The long-term decline in the UK’s birth rate and number of young people entering the workforce is well known. But as the UK enters a likely deep recession, the problem of labour shortages may be offset if employers rethink their approach to older workers.
There is a temptation for many employers to ‘let go’ of older employees through early retirement, only to suffer labour problems later. But if employers do not seriously consider how they utilise and retain older workers now, they will be left with a long-term reduction in workforce numbers, and a corresponding drop in economic growth.
The need for action is clear when you consider population demographics.
Over the next 10 years, the number of 15- to 19-year-olds in the UK is projected to drop by 13% – half a million fewer young people ready to enter higher education or jobs. The number of 20- to 24-year-olds will drop by 165,000, and in some regions of the country the situation is much worse.
The average age profile of the workforce is also rising. Over the next 10 years, the number of people aged between 50-54 is set to rise by 21%, and the number aged 55-59 by 15%. In absolute terms, there will be a projected increase of nearly 1.3 million people between the ages of 50 and 59, while the number of those in their 40s will actually drop by 784,000.
A key component of the problem is the fact that the employment rate for different age groups declines rapidly after a person hits 50, as a large percentage of those in the 50+ age group will not actually be working.
What can be done?
Migrant workers would appear to be an immediate way of filling the gap. Yet the recent high levels of immigration, especially by young workers from Eastern Europe, is unlikely to continue as opportunities increase in their homelands. These countries also face their own demographic problems and the falling value of the pound makes the UK a less attractive destination.
Another option is to reduce the size of the workforce by substituting technology and capital for labour, although the impact of this may be limited as much of the demand is for labour intensive services.
Which leaves the door open for keeping more people aged over 50 active and productive in the workforce.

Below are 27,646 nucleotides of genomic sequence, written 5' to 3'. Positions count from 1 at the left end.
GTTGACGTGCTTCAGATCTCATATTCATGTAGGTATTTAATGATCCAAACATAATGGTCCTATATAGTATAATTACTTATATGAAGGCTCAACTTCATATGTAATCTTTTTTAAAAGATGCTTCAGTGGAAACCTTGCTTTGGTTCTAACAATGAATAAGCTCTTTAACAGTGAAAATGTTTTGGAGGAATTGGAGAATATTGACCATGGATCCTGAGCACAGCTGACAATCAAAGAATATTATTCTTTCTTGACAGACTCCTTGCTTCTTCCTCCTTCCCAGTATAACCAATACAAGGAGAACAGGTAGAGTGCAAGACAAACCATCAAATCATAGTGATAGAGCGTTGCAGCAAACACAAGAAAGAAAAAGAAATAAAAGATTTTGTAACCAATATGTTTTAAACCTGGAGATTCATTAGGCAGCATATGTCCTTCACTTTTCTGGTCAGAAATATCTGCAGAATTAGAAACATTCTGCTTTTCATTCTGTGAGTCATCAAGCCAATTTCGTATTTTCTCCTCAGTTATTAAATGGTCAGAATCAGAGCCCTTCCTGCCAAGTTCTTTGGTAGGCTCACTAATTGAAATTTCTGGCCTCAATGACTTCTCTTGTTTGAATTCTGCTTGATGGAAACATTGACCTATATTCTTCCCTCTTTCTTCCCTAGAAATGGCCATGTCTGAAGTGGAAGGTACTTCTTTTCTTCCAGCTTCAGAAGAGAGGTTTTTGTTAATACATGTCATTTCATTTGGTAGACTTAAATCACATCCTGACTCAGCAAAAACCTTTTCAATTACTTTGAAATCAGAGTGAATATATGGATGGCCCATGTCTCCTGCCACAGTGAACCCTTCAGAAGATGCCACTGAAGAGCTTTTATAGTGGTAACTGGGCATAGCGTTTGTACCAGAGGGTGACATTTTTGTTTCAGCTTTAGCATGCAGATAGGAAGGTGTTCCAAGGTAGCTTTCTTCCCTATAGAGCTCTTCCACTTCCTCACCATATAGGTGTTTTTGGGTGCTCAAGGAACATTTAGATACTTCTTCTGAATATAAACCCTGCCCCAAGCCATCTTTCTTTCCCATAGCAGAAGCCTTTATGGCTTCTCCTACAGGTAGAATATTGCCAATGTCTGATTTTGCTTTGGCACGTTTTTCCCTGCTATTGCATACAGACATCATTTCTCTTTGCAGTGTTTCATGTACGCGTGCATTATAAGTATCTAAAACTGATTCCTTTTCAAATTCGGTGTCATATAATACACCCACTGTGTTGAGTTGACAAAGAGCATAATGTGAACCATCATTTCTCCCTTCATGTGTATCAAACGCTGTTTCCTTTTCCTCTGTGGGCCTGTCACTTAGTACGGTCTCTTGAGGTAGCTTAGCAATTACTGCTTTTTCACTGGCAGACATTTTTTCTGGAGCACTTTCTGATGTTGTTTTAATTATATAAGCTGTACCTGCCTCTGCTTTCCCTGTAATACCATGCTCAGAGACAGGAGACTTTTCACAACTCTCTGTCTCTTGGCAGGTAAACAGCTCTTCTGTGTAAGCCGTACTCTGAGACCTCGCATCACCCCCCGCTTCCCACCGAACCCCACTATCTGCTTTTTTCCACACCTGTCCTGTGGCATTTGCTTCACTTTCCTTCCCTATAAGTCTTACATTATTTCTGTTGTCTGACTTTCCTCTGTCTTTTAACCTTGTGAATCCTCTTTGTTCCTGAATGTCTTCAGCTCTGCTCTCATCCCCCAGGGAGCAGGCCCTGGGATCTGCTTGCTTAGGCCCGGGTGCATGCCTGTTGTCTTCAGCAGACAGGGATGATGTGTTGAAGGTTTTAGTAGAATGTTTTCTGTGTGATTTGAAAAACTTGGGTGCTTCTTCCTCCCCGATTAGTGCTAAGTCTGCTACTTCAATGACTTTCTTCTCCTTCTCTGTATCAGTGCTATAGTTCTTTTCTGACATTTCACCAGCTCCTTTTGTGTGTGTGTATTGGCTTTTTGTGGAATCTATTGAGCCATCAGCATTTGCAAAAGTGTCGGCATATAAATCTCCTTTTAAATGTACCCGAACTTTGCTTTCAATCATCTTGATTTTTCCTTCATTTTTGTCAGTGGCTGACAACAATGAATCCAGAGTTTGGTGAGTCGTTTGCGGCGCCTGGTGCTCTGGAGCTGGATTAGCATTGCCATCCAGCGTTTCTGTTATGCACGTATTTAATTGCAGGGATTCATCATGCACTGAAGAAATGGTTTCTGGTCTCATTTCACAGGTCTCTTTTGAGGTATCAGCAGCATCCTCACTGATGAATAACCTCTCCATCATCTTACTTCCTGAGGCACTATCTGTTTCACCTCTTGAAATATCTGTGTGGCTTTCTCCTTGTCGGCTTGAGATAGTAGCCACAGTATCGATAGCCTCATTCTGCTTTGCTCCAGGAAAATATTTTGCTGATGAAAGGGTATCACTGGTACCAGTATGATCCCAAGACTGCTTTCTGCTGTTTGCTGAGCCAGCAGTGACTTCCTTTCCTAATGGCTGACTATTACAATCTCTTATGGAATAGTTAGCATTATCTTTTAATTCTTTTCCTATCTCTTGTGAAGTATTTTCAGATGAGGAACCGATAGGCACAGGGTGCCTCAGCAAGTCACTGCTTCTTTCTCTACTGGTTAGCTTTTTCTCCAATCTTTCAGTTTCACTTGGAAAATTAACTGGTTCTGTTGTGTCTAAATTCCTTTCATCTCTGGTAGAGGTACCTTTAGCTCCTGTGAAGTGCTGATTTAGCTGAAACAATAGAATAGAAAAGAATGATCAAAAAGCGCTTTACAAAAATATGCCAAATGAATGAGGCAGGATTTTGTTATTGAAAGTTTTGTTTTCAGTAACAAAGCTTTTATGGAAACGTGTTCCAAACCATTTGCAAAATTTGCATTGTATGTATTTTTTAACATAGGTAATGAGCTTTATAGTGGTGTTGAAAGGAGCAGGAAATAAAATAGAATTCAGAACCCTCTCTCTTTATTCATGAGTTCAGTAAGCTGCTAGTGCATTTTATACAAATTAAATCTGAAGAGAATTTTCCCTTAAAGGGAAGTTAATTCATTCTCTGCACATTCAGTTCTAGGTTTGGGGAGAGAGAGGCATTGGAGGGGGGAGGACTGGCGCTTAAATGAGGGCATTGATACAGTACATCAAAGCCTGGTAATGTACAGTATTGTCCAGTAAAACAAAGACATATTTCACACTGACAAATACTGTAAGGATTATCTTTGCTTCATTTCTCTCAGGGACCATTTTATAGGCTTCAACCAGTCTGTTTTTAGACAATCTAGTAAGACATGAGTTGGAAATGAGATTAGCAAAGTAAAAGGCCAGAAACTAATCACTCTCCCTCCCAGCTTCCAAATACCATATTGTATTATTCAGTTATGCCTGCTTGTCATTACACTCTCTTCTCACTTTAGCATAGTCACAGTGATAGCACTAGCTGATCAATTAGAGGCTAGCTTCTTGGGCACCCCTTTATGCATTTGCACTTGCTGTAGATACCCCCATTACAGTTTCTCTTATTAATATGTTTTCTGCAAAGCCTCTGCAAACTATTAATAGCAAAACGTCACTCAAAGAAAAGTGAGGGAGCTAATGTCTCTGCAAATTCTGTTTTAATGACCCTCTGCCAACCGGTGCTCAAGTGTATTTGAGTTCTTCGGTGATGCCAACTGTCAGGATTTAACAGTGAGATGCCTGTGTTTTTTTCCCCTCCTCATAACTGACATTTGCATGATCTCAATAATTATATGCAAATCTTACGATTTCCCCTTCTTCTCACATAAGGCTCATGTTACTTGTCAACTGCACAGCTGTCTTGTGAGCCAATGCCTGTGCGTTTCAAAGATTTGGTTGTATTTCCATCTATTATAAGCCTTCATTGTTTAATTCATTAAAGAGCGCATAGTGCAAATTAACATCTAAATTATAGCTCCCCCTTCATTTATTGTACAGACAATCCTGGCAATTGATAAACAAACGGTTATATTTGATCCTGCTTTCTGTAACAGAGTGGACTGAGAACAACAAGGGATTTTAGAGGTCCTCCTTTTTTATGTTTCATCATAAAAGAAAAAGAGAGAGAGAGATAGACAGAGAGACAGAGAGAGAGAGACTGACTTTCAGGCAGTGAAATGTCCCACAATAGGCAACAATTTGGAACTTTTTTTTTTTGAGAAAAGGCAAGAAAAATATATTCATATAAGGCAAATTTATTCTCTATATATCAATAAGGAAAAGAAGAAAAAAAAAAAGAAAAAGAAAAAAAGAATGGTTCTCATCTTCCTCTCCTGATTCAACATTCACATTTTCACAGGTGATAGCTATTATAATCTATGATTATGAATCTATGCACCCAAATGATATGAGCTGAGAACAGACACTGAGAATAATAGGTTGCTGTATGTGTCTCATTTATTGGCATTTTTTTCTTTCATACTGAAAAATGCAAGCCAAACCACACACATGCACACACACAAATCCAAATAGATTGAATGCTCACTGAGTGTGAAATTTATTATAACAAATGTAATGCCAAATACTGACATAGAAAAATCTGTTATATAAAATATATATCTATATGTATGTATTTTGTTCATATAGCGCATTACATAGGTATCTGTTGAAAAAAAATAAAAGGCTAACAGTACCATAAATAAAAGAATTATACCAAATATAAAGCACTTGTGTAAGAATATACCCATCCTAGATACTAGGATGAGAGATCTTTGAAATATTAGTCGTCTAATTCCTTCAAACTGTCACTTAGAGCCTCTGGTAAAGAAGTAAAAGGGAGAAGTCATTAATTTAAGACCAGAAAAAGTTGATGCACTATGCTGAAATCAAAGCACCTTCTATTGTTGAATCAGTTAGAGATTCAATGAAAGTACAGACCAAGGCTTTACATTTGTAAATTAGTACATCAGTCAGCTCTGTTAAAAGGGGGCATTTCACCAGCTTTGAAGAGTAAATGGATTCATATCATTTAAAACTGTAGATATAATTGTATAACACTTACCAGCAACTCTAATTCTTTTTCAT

Traditionally, older workers have been considered less productive or entrepreneurial than younger workers. However, this is not the case as older workers have greater life and work experience, require less supervision and have lower levels of turnover and absenteeism.
And while there may be some loss of productivity among older workers, this may be due to skills obsolescence, rather than age, thereby making training for older workers a priority. However, this means convincing both sides – reluctant employees and employers – of the need for greater and more effective skills development through appropriate incentives and opportunities.
The physical workplace and tasks also need to be redesigned to better reflect a lifecycle approach to dealing with staff. For instance, better career pacing (to stop burnout and to reignite enthusiasm) – including looking at the use of sabbaticals.
And work-life balance policies are also likely to be more important for older workers (for example, some may need to look after parents or grandchildren, while others just want a better balance). Employers should also consider tapering retirement, as retaining people part-time will be better than losing them altogether.
This workforce timebomb has been ticking for some time. It has, to some extent, been hidden by rising numbers of people in employment and, more recently, high levels of immigration. But if employers don’t start redesigning the lifecycle of employment now, they will be staring a workforce crisis in the face in less than 10 years.
Ditch the retirement age
Personnel Today is supporting a campaign by the Employers Forum on Age (EFA) to force the government to commit to remove the default retirement age in 2011. Now is the time for HR professionals to lead and make the decision to ditch the retirement age. You can register your support for our campaign by signing our petition on the Number 10 website.